We are delighted to announce the release of the “Essential MAT Assessments” program. I hope you enjoy our newest course addition to the Freedom From Pain Institute library of continuing education courses. My staff and I created this program in response to many requests for an assessments-only hands-on course to accompany the techniques found in my Myoskeletal books and videos. During these tests, we’ll be addressing active and passive ranges of motion, pain provocation, neurological deficits, and soft tissue injuries such as tendinopathies. Here’s a fly-by on topics we’ll be discussing during the assessment process.
Flexibility, Range of Motion (ROM) and Mobility
Flexibility refers to the ability of a muscle to lengthen, whereas ROM describes how well the joints in the body move. To have good ROM, a joint must be flexible. For example, the knee must have good extensibility to exhibit full ROM. The ability of a joint to move actively through a ROM without restriction or discomfort is termed mobility. It’s important to understand that quality of motion at a joint is usually far more important than quantity of motion. Since all our movements are governed by the central nervous system, the brain will limit extensibility, ROM, and mobility if it feels there is a potential danger. For example, too much extensibility is a potential danger to the body, so the brain acting as a governor will make sure it is only used in a manner that is known to be safe.
Pain Provocation Exams
Pain may be described as an unpleasant sensory and emotional experience associated with actual or potential tissue damage. Each of us learns the application of the word through experiences related to injury in early life. Many clients report pain in the absence of actual tissue damage, and when performing an initial intake evaluation, there is often no way to distinguish whether the client’s perceived pain is due to actual tissue damage. Therefore, if the client labels her experience as pain and reports it in a way consistent with pain caused by tissue damage, it should be accepted as pain. Basically, pain is the body’s message that something is awry. Up to 90% of America’s population will experience recurring low-back, neck and head pain in they lives. These cases do not necessarily represent injury at that particular site, but are usually symptoms of dysfunction in associated structures. So when performing pain provocation exams, we will evaluate the client in the context of all related structures.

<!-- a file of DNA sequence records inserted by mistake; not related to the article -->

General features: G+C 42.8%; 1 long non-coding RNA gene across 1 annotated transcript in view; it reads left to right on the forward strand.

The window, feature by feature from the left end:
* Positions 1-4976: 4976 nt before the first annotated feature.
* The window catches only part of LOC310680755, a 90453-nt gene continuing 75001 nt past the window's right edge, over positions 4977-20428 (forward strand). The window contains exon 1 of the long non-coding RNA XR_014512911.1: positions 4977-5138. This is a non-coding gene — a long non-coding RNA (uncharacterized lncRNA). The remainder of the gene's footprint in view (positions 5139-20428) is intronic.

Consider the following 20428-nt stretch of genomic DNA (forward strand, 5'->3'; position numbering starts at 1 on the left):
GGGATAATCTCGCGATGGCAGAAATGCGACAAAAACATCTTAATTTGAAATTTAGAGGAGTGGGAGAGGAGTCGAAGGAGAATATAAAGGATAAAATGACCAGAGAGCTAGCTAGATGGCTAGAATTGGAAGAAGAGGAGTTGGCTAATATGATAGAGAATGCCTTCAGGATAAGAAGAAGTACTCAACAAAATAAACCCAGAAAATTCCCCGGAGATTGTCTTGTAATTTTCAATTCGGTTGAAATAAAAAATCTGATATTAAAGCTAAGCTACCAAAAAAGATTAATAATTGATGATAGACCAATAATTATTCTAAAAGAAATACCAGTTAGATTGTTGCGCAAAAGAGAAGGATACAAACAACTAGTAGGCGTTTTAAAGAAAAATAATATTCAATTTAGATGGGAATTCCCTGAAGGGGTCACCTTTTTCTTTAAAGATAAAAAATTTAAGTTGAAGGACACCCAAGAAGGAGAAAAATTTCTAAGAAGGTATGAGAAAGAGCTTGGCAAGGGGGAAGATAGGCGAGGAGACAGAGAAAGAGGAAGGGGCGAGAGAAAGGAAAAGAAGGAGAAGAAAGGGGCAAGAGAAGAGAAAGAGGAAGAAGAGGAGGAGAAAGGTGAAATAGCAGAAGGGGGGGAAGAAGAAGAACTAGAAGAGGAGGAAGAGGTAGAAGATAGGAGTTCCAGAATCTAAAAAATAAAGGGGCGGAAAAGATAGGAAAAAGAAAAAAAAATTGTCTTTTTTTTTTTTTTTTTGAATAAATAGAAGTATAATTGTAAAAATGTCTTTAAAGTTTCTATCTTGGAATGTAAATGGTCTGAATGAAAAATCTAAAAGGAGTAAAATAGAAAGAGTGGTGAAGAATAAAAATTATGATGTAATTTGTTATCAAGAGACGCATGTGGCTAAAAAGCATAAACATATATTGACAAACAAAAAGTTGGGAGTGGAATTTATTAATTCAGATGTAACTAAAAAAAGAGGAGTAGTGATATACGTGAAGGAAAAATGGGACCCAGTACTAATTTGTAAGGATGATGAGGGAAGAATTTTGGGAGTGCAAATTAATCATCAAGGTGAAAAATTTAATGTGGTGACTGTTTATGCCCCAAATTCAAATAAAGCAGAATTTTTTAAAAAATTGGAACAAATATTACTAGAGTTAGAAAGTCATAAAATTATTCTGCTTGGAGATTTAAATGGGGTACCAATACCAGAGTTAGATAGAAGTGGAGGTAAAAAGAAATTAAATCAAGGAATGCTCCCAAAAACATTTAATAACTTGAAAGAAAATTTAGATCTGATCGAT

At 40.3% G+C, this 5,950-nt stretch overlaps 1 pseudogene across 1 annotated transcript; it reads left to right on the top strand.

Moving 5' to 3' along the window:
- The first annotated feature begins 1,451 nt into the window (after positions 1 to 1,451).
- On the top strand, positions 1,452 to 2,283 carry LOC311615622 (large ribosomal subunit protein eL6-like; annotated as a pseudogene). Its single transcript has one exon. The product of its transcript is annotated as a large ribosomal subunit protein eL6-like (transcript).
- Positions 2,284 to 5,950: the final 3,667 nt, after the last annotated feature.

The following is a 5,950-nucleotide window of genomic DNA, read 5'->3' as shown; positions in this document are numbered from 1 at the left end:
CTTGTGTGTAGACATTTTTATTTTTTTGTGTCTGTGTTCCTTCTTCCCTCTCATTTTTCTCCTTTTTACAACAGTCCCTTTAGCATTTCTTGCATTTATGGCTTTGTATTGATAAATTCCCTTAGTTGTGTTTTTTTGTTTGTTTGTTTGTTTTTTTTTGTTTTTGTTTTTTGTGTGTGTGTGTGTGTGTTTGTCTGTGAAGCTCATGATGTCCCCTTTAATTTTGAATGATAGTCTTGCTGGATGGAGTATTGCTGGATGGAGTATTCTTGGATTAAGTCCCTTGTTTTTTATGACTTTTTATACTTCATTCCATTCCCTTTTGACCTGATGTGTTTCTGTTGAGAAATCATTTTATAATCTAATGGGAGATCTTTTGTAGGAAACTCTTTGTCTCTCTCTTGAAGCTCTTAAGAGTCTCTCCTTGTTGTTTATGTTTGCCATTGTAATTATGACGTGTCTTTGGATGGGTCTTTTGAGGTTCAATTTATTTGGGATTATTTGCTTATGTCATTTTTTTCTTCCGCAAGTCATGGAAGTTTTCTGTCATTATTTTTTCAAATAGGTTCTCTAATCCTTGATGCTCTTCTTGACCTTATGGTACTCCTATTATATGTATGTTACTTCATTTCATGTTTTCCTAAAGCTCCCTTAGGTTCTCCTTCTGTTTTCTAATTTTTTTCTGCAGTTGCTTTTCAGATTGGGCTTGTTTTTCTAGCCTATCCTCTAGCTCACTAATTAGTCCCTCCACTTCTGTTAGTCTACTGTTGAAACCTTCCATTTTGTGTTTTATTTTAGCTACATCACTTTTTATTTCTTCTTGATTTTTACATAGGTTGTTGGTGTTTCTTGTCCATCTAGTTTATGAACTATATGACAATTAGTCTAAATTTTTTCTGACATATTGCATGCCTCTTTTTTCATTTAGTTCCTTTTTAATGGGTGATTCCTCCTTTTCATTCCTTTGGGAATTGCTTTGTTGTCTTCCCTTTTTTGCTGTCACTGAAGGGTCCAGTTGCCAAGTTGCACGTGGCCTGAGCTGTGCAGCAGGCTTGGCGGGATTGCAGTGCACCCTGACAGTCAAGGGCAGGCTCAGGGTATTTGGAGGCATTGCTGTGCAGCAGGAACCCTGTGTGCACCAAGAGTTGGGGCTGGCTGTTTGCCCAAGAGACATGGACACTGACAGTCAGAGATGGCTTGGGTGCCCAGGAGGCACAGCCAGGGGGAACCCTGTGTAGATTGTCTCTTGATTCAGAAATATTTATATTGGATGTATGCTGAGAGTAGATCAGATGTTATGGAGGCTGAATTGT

Orthopedic tests are designed to evaluate individuals for musculoskeletal impairment and are generally more reliable when clustered with other physical exams. The general plan for physical assessment includes history taking, examining how the client moves, determining how individual joints move and evaluating the integrity of the nervous system. Most orthopedic tests are used to evaluate pain, loss of joint play, and muscle extensibility, but it’s important to remember these are not stand-alone assessments, and they are not meant to “diagnose” a condition. A medical history and all the evaluative tools mentioned above are necessary for a more complete representation of the client’s health and the nature of injury. In this “Essential MAT Assessments” course, we will be using orthopedic tests in conjunction with neurologic and anatomical landmark exams to help us develop a more holistic picture of our client’s health.
Save 25% off Erik’s newest course as part of our pre-launch sale!!
This course is in the final stages of development. Online access will be available in the next week and the home study version with manual and DVDs is expected to be ready for shipping on January 15th.
Buy it now as part of our pre-launch sale. Not only will you save 25% off the regular price when we release the course, but you’ll be able to write it off on this year’s taxes! This course is not available from our main sales site, but is available exclusively to our newsletter subscribers, blog subscribers, and Facebook Group members.
New eCourse! Special Launch Price!
Save 50% off Preventing Disease Transmission in a Massage Practice eCourse!
Written in response to the COVID-19 pandemic, Preventing Disease Transmission in a Massage Practice offers in-depth information and step-by-step guidance on best practices for ensuring the health of both clients and therapists. A special chapter on Human Coronaviruses (Chapter 8) provides thoughtful recommendations for welcoming clients back to massage when stay-at-home orders lift. Offer expires June 8th. Get the reference textbook for this course for free here. Click the button below for more information and to purchase the course for CE hours and a certificate of completion to display in your office.